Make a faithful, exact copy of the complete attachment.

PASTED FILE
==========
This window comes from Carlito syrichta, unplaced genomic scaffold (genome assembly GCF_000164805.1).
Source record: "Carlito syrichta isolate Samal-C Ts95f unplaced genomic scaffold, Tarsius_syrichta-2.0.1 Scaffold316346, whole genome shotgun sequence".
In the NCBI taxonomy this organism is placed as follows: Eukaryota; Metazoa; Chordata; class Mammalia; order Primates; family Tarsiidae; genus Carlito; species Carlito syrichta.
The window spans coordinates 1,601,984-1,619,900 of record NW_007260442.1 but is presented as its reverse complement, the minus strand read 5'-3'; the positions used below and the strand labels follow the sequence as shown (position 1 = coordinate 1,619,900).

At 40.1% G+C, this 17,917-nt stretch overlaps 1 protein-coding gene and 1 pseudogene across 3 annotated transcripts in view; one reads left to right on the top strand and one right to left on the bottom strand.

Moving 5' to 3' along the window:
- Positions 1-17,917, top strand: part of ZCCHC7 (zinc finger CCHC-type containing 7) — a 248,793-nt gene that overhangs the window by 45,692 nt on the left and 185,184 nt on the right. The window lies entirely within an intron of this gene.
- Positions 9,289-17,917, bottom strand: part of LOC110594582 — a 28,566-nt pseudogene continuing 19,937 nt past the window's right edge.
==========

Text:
This window comes from Carlito syrichta, unplaced genomic scaffold (genome assembly GCF_000164805.1).
Source record: "Carlito syrichta isolate Samal-C Ts95f unplaced genomic scaffold, Tarsius_syrichta-2.0.1 Scaffold316346, whole genome shotgun sequence".
In the NCBI taxonomy this organism is placed as follows: Eukaryota; Metazoa; Chordata; class Mammalia; order Primates; family Tarsiidae; genus Carlito; species Carlito syrichta.
The window spans coordinates 1,601,984-1,619,900 of record NW_007260442.1 but is presented as its reverse complement, the minus strand read 5'-3'; the positions used below and the strand labels follow the sequence as shown (position 1 = coordinate 1,619,900).

At 40.1% G+C, this 17,917-nt stretch overlaps 1 protein-coding gene and 1 pseudogene across 3 annotated transcripts in view; one reads left to right on the top strand and one right to left on the bottom strand.

Moving 5' to 3' along the window:
- Positions 1-17,917, top strand: part of ZCCHC7 (zinc finger CCHC-type containing 7) — a 248,793-nt gene that overhangs the window by 45,692 nt on the left and 185,184 nt on the right. The window lies entirely within an intron of this gene.
- Positions 9,289-17,917, bottom strand: part of LOC110594582 — a 28,566-nt pseudogene continuing 19,937 nt past the window's right edge.